A smart system that can recognise and label the content in photos and videos is being developed by researchers.
The system can recognise a picture of a crowded beach
They believe it will help people to organise, find and share the mass of multimedia data being generated by cameras, camcorders and phones.
The EU-partnered project, carried out by the Acemedia consortium, is to be showcased at the Information Society Technologies meeting in Helsinki.
The technology is currently in a prototype phase.
The system, which runs on PCs, uses image technology and knowledge analysis tools to scan images looking for collections of pixels that make up recognisable shapes, such as people or faces.
It is able to identify and label the individual components in a scene, for example a holiday snap of a day at the seaside could be tagged with sky, sea, rock, people etc.
However, by collating these different components, it can also give the scene a broad theme - in the case of the holiday snap, it would be tagged "beach scene".
With moving images, it can assess and label them in a similar way, frame by frame, but can also use the information about the static and moving components, for example, to distinguish between a stationary rock and a moving car, to determine the reference tags.
Easier to find
The idea behind the system, said Paola Hobson, the Acemedia project coordinator who is based at Motorola Research Labs, was to give people the framework to organise their multimedia content.
Currently, tags for pictures and films need to be added manually, and as the multimedia data we generate increases apace, this can be time-consuming.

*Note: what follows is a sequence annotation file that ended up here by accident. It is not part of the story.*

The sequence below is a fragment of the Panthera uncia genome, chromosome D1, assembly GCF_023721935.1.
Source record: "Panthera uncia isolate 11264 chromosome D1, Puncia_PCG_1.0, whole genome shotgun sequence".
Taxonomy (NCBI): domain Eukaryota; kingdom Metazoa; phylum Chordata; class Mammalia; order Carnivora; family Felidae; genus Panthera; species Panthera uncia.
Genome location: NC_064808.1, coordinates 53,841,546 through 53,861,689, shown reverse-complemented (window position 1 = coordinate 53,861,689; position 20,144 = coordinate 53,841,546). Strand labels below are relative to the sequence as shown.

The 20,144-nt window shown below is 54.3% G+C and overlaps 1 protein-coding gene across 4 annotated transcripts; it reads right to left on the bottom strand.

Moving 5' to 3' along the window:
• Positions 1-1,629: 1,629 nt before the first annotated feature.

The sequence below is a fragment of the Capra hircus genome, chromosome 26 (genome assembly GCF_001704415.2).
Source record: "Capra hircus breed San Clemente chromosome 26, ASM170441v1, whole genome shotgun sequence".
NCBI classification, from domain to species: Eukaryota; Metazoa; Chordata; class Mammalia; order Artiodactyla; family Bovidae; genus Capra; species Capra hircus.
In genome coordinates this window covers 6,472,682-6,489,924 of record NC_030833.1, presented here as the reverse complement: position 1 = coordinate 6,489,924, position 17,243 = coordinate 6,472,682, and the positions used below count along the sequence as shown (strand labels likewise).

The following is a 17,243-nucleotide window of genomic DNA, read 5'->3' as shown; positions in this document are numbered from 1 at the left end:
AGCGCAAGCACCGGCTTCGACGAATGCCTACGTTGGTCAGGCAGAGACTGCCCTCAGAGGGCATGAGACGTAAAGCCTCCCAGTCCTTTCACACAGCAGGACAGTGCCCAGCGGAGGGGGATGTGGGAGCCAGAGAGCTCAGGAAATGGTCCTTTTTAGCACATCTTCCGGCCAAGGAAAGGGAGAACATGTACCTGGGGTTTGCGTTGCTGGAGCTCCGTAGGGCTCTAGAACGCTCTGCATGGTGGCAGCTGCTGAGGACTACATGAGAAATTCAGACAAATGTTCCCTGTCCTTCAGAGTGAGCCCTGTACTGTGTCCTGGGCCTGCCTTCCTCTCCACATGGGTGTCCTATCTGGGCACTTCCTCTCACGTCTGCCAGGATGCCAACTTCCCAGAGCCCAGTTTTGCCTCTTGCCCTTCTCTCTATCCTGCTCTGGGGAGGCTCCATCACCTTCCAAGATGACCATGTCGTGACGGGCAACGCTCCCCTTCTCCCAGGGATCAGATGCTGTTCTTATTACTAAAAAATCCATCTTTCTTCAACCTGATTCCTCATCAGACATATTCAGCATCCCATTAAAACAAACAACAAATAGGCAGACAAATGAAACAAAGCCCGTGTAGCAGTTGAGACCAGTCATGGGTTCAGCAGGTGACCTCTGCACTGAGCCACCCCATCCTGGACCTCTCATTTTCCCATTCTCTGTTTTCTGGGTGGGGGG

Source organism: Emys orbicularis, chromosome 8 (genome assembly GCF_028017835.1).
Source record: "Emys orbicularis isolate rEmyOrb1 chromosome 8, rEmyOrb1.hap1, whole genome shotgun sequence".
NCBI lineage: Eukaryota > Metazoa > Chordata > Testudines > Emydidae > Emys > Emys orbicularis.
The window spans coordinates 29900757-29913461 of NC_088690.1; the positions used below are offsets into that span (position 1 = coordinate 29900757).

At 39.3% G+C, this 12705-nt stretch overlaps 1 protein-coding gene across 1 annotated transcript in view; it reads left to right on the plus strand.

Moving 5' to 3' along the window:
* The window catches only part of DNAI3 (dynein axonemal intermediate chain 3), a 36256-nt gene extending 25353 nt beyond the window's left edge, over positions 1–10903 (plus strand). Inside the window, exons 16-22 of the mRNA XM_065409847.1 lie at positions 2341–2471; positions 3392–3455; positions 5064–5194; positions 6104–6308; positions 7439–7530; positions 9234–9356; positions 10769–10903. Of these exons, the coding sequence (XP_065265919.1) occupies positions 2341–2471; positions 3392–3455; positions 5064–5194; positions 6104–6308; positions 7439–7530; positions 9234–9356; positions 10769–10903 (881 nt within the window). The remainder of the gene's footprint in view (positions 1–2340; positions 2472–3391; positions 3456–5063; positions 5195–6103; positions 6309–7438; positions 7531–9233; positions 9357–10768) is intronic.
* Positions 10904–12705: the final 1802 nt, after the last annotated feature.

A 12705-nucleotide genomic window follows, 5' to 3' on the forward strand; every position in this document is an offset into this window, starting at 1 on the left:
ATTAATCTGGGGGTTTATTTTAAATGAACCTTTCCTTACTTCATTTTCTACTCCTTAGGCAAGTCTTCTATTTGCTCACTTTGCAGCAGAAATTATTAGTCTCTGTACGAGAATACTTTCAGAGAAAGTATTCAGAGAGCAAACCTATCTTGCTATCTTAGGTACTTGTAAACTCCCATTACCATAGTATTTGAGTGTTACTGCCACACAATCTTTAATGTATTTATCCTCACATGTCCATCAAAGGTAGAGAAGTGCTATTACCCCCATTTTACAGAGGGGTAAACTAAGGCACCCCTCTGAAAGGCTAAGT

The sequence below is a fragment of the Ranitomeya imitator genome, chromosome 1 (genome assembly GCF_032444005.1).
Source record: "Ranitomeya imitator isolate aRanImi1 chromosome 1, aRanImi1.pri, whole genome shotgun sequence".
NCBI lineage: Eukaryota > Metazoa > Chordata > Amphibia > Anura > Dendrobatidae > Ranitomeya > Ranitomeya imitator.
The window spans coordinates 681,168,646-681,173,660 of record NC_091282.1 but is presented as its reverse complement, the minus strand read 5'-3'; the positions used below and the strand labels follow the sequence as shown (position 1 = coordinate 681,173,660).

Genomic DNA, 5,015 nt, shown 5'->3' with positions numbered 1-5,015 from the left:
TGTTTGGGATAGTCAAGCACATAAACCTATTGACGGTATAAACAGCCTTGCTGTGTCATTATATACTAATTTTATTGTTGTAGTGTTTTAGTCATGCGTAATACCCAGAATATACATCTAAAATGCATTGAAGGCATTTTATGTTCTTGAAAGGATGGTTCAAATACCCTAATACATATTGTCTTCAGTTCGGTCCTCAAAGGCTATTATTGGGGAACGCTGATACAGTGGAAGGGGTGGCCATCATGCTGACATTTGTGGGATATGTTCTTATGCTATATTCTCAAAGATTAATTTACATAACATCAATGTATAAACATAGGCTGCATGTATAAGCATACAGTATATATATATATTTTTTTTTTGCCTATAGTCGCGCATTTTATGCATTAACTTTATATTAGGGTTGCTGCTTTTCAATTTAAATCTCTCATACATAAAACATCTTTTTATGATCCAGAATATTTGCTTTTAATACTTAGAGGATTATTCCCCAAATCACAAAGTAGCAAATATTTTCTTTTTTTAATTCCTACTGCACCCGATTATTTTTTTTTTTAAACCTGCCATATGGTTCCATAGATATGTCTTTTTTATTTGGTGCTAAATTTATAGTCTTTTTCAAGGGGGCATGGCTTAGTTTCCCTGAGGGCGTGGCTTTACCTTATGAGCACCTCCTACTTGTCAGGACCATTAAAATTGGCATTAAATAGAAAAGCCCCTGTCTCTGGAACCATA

"People don't want to have to spend time managing their content manually, they just want to be able to view it whenever and however they want," said Dr Hobson.
"For that to happen, multimedia content needs to become intelligent."
The concept, she said, was to have an easier way of organising their still and moving images, and to enable people to search for their multimedia content using simple keywords, such as beach, to pull up all of the content that matches the search-term.
She said this would also make it simpler to groups and share images with friends and family.
Acemedia, which has 13 industrial and academic partners, is also working on accessing this information from a set-top-box, linked to a PC, or a mobile phone.
So far, the system it has created is limited to certain scenes, such as a beach or a tennis match, but the researchers say it is a proof-of-concept and are seeking to apply it to more domains.
And other projects are also underway attempting to do this: a research consortium, called MESH, is looking at ways to apply the technology to news images, making them easier to search and group.
Dr Hobson said the ultimate aim would be to lead to automatic analysis technologies that could recognise and label any scene and its contents, and this, she believed, in the future would be possible.